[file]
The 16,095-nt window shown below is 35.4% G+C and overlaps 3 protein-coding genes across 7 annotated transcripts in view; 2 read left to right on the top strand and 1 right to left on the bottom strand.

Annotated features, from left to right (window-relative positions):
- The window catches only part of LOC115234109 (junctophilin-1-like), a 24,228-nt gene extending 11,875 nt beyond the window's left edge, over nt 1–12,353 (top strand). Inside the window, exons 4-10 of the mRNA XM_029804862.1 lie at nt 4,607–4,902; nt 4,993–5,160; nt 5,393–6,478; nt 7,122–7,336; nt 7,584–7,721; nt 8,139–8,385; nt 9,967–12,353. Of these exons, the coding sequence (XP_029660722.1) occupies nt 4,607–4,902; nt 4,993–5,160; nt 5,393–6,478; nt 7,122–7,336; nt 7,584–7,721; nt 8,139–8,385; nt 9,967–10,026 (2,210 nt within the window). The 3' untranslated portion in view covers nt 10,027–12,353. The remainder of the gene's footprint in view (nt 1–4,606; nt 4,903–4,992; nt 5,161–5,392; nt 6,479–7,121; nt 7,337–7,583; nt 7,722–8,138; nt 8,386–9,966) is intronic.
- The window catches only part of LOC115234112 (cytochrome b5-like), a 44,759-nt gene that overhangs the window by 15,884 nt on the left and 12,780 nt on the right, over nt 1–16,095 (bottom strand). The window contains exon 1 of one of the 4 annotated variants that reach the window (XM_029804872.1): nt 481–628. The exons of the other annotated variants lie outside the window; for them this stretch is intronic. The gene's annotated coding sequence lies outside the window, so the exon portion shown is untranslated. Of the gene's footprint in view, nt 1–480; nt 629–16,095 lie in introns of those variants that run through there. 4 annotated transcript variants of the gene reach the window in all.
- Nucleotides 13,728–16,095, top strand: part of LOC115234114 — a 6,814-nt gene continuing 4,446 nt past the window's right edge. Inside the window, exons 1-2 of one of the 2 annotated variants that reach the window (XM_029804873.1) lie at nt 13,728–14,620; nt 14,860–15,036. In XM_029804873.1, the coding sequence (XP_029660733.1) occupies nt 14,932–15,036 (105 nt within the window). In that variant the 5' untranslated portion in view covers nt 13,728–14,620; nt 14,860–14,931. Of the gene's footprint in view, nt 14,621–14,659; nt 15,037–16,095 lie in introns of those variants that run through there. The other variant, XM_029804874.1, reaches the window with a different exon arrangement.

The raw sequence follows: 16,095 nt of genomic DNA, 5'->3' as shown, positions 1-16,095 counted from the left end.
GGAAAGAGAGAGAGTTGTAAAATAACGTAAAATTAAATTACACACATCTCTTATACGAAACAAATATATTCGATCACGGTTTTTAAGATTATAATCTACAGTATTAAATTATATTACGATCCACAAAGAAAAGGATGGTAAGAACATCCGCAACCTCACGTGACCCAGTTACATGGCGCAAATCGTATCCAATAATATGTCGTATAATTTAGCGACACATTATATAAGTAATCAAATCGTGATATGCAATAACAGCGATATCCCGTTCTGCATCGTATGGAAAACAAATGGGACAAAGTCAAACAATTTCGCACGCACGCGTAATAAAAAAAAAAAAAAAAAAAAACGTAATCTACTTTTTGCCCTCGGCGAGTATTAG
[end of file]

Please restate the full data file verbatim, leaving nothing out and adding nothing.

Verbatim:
The 16,095-nt window shown below is 35.4% G+C and overlaps 3 protein-coding genes across 7 annotated transcripts in view; 2 read left to right on the top strand and 1 right to left on the bottom strand.

Annotated features, from left to right (window-relative positions):
- The window catches only part of LOC115234109 (junctophilin-1-like), a 24,228-nt gene extending 11,875 nt beyond the window's left edge, over nt 1–12,353 (top strand). Inside the window, exons 4-10 of the mRNA XM_029804862.1 lie at nt 4,607–4,902; nt 4,993–5,160; nt 5,393–6,478; nt 7,122–7,336; nt 7,584–7,721; nt 8,139–8,385; nt 9,967–12,353. Of these exons, the coding sequence (XP_029660722.1) occupies nt 4,607–4,902; nt 4,993–5,160; nt 5,393–6,478; nt 7,122–7,336; nt 7,584–7,721; nt 8,139–8,385; nt 9,967–10,026 (2,210 nt within the window). The 3' untranslated portion in view covers nt 10,027–12,353. The remainder of the gene's footprint in view (nt 1–4,606; nt 4,903–4,992; nt 5,161–5,392; nt 6,479–7,121; nt 7,337–7,583; nt 7,722–8,138; nt 8,386–9,966) is intronic.
- The window catches only part of LOC115234112 (cytochrome b5-like), a 44,759-nt gene that overhangs the window by 15,884 nt on the left and 12,780 nt on the right, over nt 1–16,095 (bottom strand). The window contains exon 1 of one of the 4 annotated variants that reach the window (XM_029804872.1): nt 481–628. The exons of the other annotated variants lie outside the window; for them this stretch is intronic. The gene's annotated coding sequence lies outside the window, so the exon portion shown is untranslated. Of the gene's footprint in view, nt 1–480; nt 629–16,095 lie in introns of those variants that run through there. 4 annotated transcript variants of the gene reach the window in all.
- Nucleotides 13,728–16,095, top strand: part of LOC115234114 — a 6,814-nt gene continuing 4,446 nt past the window's right edge. Inside the window, exons 1-2 of one of the 2 annotated variants that reach the window (XM_029804873.1) lie at nt 13,728–14,620; nt 14,860–15,036. In XM_029804873.1, the coding sequence (XP_029660733.1) occupies nt 14,932–15,036 (105 nt within the window). In that variant the 5' untranslated portion in view covers nt 13,728–14,620; nt 14,860–14,931. Of the gene's footprint in view, nt 14,621–14,659; nt 15,037–16,095 lie in introns of those variants that run through there. The other variant, XM_029804874.1, reaches the window with a different exon arrangement.

The raw sequence follows: 16,095 nt of genomic DNA, 5'->3' as shown, positions 1-16,095 counted from the left end.
GGAAAGAGAGAGAGTTGTAAAATAACGTAAAATTAAATTACACACATCTCTTATACGAAACAAATATATTCGATCACGGTTTTTAAGATTATAATCTACAGTATTAAATTATATTACGATCCACAAAGAAAAGGATGGTAAGAACATCCGCAACCTCACGTGACCCAGTTACATGGCGCAAATCGTATCCAATAATATGTCGTATAATTTAGCGACACATTATATAAGTAATCAAATCGTGATATGCAATAACAGCGATATCCCGTTCTGCATCGTATGGAAAACAAATGGGACAAAGTCAAACAATTTCGCACGCACGCGTAATAAAAAAAAAAAAAAAAAAAAACGTAATCTACTTTTTGCCCTCGGCGAGTATTAG